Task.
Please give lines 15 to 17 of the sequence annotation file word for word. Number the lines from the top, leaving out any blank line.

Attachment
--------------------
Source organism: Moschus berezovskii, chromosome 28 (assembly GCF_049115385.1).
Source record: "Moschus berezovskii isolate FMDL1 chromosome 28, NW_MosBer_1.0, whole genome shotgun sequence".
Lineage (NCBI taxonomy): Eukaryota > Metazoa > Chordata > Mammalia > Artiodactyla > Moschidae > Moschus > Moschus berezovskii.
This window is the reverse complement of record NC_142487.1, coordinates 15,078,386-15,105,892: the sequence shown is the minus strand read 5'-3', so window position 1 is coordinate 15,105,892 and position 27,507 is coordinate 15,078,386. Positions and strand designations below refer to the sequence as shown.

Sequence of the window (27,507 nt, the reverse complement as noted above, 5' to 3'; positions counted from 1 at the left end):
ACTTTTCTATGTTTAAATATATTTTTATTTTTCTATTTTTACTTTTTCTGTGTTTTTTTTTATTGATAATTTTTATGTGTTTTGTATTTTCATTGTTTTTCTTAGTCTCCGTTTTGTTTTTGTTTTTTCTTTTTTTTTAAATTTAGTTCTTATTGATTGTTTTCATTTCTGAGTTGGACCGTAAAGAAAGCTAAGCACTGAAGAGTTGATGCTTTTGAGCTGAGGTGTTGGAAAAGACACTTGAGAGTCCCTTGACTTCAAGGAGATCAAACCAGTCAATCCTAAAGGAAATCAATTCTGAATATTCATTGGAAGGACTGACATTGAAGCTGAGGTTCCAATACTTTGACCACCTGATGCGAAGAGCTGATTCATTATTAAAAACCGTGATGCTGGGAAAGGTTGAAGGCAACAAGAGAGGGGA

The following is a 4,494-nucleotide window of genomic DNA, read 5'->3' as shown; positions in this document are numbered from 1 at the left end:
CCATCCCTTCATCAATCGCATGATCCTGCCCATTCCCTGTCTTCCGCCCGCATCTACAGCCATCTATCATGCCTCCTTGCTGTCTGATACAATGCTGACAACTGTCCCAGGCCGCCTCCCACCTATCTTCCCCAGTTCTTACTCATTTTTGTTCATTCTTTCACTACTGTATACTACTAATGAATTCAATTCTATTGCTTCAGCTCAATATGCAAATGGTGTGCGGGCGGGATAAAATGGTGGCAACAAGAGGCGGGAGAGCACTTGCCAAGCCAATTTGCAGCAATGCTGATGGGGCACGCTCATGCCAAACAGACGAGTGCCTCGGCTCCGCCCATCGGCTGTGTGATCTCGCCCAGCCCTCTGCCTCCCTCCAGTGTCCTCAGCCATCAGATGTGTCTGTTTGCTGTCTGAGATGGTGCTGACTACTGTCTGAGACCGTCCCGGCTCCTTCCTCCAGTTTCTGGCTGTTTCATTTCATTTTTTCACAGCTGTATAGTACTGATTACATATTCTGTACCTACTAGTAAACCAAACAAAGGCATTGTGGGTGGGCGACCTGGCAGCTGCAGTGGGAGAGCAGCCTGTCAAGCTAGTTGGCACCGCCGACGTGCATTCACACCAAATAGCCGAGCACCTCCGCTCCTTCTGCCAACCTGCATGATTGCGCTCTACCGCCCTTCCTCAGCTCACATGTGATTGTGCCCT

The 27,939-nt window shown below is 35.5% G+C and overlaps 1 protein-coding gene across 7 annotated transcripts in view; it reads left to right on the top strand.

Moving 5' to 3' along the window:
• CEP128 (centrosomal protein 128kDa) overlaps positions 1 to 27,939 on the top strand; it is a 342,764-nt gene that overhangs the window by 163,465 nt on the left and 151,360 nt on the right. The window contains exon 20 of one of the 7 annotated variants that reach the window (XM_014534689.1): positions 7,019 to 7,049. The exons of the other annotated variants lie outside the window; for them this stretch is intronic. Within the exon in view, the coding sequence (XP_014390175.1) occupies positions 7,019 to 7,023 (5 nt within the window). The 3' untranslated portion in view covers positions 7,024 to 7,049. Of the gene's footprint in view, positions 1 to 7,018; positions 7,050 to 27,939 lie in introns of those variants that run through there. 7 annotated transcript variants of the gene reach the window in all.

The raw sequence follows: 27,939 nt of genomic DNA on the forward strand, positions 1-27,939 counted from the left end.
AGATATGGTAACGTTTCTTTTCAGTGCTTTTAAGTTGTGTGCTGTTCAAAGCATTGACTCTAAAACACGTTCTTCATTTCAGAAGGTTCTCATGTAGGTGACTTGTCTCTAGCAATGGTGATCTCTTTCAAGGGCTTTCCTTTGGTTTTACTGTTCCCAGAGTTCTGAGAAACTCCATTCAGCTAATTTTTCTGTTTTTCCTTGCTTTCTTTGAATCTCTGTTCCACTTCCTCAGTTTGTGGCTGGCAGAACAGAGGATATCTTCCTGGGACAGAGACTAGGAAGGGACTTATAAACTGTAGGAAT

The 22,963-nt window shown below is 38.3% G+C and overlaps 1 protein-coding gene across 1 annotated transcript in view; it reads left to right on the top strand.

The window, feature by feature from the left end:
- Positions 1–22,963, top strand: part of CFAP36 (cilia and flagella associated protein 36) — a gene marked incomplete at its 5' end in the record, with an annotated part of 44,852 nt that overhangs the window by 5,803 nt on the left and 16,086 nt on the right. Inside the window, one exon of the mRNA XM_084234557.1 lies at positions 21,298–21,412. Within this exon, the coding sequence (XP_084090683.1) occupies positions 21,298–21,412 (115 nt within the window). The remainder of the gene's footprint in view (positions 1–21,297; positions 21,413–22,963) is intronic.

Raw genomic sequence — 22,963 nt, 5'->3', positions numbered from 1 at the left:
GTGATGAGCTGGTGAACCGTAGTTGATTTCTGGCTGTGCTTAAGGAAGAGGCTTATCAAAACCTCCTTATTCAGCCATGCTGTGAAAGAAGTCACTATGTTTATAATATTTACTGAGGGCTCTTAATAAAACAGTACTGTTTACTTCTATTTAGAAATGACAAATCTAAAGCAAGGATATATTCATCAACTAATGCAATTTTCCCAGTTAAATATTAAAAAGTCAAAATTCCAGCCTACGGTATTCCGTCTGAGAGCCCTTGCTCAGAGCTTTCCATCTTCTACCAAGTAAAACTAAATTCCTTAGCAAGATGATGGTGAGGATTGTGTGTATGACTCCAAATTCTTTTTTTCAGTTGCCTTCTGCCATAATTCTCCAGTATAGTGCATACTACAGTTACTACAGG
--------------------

The window, feature by feature from the left end:
- Positions 1–22,963, top strand: part of CFAP36 (cilia and flagella associated protein 36) — a gene marked incomplete at its 5' end in the record, with an annotated part of 44,852 nt that overhangs the window by 5,803 nt on the left and 16,086 nt on the right. Inside the window, one exon of the mRNA XM_084234557.1 lies at positions 21,298–21,412. Within this exon, the coding sequence (XP_084090683.1) occupies positions 21,298–21,412 (115 nt within the window). The remainder of the gene's footprint in view (positions 1–21,297; positions 21,413–22,963) is intronic.

Raw genomic sequence — 22,963 nt, 5'->3', positions numbered from 1 at the left: